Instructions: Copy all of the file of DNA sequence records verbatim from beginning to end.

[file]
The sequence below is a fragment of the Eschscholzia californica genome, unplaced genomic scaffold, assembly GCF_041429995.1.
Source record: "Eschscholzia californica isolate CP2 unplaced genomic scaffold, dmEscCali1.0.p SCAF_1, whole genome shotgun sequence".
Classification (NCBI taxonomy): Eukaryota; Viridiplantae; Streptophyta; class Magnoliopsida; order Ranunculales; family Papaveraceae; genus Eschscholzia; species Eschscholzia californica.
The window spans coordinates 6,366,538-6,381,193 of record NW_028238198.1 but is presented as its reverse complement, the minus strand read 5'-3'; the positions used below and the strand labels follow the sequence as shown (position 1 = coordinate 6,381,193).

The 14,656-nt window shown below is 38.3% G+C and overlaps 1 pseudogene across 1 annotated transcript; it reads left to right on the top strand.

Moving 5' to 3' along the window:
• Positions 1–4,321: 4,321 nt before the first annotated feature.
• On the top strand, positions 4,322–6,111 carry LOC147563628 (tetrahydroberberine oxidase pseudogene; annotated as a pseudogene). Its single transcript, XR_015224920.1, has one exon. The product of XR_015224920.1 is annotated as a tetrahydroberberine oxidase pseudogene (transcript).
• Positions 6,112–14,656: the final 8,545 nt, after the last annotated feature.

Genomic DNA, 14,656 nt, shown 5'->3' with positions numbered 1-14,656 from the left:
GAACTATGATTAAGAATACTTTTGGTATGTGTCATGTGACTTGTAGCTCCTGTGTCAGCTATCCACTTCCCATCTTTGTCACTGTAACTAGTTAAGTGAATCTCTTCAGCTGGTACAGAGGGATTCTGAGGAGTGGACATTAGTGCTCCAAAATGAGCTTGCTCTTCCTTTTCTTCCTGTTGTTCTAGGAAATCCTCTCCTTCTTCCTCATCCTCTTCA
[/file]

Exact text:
The sequence below is a fragment of the Eschscholzia californica genome, unplaced genomic scaffold, assembly GCF_041429995.1.
Source record: "Eschscholzia californica isolate CP2 unplaced genomic scaffold, dmEscCali1.0.p SCAF_1, whole genome shotgun sequence".
Classification (NCBI taxonomy): Eukaryota; Viridiplantae; Streptophyta; class Magnoliopsida; order Ranunculales; family Papaveraceae; genus Eschscholzia; species Eschscholzia californica.
The window spans coordinates 6,366,538-6,381,193 of record NW_028238198.1 but is presented as its reverse complement, the minus strand read 5'-3'; the positions used below and the strand labels follow the sequence as shown (position 1 = coordinate 6,381,193).

The 14,656-nt window shown below is 38.3% G+C and overlaps 1 pseudogene across 1 annotated transcript; it reads left to right on the top strand.

Moving 5' to 3' along the window:
• Positions 1–4,321: 4,321 nt before the first annotated feature.
• On the top strand, positions 4,322–6,111 carry LOC147563628 (tetrahydroberberine oxidase pseudogene; annotated as a pseudogene). Its single transcript, XR_015224920.1, has one exon. The product of XR_015224920.1 is annotated as a tetrahydroberberine oxidase pseudogene (transcript).
• Positions 6,112–14,656: the final 8,545 nt, after the last annotated feature.

Genomic DNA, 14,656 nt, shown 5'->3' with positions numbered 1-14,656 from the left:
GAACTATGATTAAGAATACTTTTGGTATGTGTCATGTGACTTGTAGCTCCTGTGTCAGCTATCCACTTCCCATCTTTGTCACTGTAACTAGTTAAGTGAATCTCTTCAGCTGGTACAGAGGGATTCTGAGGAGTGGACATTAGTGCTCCAAAATGAGCTTGCTCTTCCTTTTCTTCCTGTTGTTCTAGGAAATCCTCTCCTTCTTCCTCATCCTCTTCA